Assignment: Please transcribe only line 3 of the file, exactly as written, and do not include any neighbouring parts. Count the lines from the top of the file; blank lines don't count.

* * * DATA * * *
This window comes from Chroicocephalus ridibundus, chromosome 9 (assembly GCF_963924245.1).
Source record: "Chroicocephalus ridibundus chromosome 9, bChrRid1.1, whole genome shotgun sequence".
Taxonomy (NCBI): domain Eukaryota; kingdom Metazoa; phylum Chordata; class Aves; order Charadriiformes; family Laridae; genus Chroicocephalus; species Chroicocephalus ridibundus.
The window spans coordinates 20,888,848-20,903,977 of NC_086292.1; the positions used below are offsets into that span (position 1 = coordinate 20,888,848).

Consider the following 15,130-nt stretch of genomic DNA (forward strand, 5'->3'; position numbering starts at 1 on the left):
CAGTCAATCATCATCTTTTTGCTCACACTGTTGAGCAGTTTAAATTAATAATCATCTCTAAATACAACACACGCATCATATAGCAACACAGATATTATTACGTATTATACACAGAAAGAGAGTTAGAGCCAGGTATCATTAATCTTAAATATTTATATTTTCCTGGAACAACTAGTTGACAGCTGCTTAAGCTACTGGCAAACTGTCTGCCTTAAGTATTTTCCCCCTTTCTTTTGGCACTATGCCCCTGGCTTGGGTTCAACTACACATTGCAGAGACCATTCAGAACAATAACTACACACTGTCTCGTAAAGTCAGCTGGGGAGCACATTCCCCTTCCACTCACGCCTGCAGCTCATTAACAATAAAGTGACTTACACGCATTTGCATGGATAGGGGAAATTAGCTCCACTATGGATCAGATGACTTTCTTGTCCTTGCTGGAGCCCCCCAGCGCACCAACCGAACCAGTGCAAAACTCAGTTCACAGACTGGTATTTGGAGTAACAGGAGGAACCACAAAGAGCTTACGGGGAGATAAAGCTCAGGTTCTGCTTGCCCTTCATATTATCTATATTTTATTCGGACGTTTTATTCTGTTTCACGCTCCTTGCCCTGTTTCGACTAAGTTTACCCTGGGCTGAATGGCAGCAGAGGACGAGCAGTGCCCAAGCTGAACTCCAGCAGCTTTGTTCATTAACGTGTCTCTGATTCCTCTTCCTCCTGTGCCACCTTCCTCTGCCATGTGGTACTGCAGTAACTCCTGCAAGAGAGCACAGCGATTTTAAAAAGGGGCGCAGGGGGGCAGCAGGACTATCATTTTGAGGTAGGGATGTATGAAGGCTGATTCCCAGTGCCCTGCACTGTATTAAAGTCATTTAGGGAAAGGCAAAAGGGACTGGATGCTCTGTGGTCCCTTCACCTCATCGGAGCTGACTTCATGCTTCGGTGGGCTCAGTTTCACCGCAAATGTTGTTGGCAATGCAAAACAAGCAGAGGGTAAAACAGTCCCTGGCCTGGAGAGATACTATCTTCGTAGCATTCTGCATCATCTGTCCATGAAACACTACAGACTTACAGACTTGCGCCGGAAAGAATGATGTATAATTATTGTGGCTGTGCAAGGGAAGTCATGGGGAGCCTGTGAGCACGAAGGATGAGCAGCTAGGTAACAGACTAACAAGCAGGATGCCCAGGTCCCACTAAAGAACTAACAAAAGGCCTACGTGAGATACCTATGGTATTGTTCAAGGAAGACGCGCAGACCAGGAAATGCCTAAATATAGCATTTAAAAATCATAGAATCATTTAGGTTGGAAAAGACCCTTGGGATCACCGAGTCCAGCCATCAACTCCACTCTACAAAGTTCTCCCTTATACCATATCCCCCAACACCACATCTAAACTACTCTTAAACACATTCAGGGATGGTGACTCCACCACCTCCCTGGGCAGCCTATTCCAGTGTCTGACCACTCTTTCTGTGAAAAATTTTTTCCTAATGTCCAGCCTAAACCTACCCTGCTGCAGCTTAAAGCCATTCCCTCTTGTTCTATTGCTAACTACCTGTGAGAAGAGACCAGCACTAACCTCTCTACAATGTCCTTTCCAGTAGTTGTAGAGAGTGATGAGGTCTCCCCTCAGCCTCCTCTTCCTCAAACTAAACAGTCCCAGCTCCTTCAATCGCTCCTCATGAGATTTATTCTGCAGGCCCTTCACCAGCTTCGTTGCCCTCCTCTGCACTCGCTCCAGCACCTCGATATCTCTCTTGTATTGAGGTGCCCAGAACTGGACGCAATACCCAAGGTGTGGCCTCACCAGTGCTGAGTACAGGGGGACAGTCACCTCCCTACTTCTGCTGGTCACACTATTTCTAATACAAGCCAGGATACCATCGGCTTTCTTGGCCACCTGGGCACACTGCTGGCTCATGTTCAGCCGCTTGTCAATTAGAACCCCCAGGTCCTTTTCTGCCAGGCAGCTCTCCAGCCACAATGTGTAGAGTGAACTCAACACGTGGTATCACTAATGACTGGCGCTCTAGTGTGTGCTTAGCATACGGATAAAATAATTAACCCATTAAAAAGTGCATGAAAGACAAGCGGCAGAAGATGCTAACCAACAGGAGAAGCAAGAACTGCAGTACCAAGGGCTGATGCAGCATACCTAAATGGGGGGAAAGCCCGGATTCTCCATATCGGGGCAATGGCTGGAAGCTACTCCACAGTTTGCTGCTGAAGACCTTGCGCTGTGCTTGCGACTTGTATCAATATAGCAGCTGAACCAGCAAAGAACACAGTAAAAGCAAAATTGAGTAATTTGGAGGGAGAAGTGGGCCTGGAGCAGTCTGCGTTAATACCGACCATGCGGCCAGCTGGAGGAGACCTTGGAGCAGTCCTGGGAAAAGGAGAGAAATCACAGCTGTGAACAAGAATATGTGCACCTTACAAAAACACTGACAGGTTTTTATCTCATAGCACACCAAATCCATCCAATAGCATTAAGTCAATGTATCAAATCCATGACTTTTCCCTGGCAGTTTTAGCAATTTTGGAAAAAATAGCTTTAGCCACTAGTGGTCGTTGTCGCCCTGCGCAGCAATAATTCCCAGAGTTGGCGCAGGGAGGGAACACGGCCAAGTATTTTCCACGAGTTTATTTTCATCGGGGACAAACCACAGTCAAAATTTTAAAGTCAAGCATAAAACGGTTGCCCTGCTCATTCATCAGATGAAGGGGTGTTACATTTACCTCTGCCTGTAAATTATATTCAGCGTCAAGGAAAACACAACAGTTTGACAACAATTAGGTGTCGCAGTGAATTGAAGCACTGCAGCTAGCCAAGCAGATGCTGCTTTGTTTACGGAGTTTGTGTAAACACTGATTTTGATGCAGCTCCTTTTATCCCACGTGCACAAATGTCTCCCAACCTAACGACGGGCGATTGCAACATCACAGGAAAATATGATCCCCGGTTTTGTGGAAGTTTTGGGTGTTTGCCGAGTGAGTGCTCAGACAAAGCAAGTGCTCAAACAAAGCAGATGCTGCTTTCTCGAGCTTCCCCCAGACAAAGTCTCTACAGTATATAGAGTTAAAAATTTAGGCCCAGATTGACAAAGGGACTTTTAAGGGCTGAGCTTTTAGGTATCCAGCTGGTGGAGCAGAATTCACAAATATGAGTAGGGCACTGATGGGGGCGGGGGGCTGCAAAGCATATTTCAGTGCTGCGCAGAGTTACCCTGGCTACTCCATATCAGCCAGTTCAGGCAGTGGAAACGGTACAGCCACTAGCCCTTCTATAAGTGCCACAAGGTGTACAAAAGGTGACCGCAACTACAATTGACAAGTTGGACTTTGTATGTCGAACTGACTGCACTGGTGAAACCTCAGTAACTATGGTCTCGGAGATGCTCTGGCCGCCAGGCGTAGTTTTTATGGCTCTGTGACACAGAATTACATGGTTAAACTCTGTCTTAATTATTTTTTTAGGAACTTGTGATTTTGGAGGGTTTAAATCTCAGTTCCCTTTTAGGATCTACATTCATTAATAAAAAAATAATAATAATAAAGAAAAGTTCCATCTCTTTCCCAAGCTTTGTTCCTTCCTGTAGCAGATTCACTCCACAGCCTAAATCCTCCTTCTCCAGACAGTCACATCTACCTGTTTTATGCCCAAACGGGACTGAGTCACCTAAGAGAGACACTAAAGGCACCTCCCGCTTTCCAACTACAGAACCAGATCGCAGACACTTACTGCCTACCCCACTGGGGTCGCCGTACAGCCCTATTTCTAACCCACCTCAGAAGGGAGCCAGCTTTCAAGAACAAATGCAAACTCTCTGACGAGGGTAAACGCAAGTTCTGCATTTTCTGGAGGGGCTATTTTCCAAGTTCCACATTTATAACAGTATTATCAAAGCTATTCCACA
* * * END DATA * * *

Taxonomy (NCBI): domain Eukaryota; kingdom Metazoa; phylum Chordata; class Aves; order Charadriiformes; family Laridae; genus Chroicocephalus; species Chroicocephalus ridibundus.